Through this proposed legislation the government will delegate to the participating first nations the authority to pass laws for primary, elementary and secondary education on reserves for band members.

Bill C-30 also transfers jurisdiction for post-secondary student support funding for members of participating communities living on and off reserve. In accepting this jurisdiction the Mi'kmaq agree to provide equivalent education to non-members living on reserve. The level and the quality of education they provide must ensure that students can successfully transfer to any other education system in Canada.

In order to exercise education jurisdiction, each Mi'kmaq first nation will establish its own education authority. These authorities will adopt a constitution that clearly outlines their responsibilities, accountability and reporting structure, the process that will be used to pass laws, and a transparent appeals process.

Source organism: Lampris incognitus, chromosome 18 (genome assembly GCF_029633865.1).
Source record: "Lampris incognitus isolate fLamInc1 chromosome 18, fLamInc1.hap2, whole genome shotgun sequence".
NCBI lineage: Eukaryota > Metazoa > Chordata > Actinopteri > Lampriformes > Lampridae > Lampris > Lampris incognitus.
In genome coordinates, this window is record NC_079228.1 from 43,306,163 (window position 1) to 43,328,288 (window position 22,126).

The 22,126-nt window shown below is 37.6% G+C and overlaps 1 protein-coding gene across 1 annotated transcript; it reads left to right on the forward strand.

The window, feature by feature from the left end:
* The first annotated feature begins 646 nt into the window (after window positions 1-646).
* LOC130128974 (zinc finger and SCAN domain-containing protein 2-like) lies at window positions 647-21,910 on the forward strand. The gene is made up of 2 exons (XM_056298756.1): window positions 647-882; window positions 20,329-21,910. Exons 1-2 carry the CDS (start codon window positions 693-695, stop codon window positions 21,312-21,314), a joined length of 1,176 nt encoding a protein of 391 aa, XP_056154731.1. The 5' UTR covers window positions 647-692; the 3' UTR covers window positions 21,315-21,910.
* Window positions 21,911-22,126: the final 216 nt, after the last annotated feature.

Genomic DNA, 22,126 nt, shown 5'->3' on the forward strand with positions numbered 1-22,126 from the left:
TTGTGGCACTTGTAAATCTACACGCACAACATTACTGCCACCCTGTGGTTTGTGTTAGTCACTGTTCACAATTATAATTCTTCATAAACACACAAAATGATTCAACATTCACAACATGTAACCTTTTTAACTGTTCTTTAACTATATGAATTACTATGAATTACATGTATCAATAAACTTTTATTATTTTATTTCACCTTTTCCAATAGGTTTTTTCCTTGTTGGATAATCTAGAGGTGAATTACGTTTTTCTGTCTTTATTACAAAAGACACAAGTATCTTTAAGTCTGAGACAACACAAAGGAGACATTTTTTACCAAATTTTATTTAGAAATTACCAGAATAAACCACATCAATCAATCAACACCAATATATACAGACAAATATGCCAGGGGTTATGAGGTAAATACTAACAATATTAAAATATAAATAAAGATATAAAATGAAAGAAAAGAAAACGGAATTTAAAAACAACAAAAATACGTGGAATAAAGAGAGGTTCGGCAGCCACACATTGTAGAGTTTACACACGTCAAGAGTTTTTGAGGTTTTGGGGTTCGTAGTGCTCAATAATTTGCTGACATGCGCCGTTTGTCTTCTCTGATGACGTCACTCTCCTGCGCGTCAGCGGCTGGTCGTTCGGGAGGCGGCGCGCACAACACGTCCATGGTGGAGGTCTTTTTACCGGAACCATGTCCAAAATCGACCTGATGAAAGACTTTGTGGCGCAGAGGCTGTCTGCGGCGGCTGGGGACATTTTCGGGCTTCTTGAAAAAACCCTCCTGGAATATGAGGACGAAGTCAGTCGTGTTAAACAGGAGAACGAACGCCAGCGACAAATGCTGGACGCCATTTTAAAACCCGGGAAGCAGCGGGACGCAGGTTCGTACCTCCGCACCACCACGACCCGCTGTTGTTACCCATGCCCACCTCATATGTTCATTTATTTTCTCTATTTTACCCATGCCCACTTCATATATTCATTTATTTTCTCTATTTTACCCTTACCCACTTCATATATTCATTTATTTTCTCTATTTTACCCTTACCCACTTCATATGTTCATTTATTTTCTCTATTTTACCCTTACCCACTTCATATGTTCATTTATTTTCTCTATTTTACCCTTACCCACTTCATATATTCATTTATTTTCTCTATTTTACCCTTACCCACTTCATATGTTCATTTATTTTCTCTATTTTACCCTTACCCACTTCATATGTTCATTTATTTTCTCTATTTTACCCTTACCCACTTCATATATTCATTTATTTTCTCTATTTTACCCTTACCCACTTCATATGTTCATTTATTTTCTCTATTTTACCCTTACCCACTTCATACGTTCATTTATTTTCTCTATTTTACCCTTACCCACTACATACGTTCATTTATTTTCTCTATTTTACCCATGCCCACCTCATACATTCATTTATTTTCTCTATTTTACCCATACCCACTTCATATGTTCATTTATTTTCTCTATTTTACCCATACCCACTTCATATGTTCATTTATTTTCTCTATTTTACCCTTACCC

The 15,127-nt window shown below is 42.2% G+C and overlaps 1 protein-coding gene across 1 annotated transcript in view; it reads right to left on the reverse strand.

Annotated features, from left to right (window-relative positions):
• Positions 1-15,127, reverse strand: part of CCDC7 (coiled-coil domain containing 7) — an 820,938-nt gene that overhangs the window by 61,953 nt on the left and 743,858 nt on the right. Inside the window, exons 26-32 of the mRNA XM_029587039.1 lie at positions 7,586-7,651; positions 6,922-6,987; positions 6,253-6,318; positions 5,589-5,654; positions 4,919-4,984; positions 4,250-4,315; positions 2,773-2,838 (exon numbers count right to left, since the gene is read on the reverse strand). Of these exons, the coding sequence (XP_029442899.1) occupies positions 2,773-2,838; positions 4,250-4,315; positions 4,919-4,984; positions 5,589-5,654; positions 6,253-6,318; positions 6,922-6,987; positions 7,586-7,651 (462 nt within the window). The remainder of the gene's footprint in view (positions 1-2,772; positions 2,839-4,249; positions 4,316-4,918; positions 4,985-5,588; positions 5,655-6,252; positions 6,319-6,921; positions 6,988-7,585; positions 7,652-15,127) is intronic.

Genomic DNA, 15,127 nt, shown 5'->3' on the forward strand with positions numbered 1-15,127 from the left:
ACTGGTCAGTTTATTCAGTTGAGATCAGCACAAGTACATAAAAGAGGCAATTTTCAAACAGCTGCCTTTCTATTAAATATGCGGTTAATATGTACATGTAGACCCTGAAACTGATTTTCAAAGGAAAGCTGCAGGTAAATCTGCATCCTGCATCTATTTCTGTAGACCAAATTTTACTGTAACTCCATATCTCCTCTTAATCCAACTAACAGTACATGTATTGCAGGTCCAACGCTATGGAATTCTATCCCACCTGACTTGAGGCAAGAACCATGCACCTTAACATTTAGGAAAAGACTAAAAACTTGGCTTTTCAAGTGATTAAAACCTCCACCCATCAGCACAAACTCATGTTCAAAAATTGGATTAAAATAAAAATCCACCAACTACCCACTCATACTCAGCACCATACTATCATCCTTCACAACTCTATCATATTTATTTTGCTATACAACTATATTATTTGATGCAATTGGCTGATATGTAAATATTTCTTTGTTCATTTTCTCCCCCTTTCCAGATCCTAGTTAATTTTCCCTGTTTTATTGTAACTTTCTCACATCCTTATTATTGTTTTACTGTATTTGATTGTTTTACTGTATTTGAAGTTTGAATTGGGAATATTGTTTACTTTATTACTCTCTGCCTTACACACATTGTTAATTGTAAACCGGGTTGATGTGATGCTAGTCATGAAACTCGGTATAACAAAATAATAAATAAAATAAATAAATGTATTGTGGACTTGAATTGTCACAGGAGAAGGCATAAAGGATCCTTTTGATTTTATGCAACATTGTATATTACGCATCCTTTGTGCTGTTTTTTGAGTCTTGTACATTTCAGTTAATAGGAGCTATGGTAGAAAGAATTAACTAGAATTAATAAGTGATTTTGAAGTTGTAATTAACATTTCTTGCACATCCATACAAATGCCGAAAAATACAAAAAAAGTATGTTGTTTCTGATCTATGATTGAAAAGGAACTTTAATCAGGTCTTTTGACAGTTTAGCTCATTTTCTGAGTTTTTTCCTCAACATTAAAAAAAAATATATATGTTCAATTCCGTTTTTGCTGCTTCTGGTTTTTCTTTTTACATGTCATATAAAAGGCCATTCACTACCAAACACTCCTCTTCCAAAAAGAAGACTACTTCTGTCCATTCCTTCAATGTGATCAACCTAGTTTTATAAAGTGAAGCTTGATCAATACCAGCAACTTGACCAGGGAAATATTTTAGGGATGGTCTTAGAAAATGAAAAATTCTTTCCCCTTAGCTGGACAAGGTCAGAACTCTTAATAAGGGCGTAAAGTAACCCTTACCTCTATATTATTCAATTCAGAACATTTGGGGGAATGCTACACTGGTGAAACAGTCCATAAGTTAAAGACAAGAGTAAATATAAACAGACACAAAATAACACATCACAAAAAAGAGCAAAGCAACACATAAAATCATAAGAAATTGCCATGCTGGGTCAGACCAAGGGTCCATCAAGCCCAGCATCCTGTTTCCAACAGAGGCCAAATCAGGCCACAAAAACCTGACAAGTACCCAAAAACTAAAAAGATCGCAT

Bill C-30 also provides for the establishment of the Mi'kmaw Kina'matnewey, a new corporation that will assist first nations in the exercise of their education jurisdiction.

The chiefs of the participating first nations will form the board of this new corporation, which will provide collective services such as curriculum development, culture and language initiatives, special education and post-secondary support services, and reporting functions. Like the education authorities, this corporation will be governed by a constitution that ensures a fair and open accountability regime and dispute resolution process.

The final agreement also provides for the transfer to the nine first nations of approximately $24 million per year. This funding will be used to operate and maintain education facilities and for related band administration and capital requirements. Funding levels will be reviewed after five years.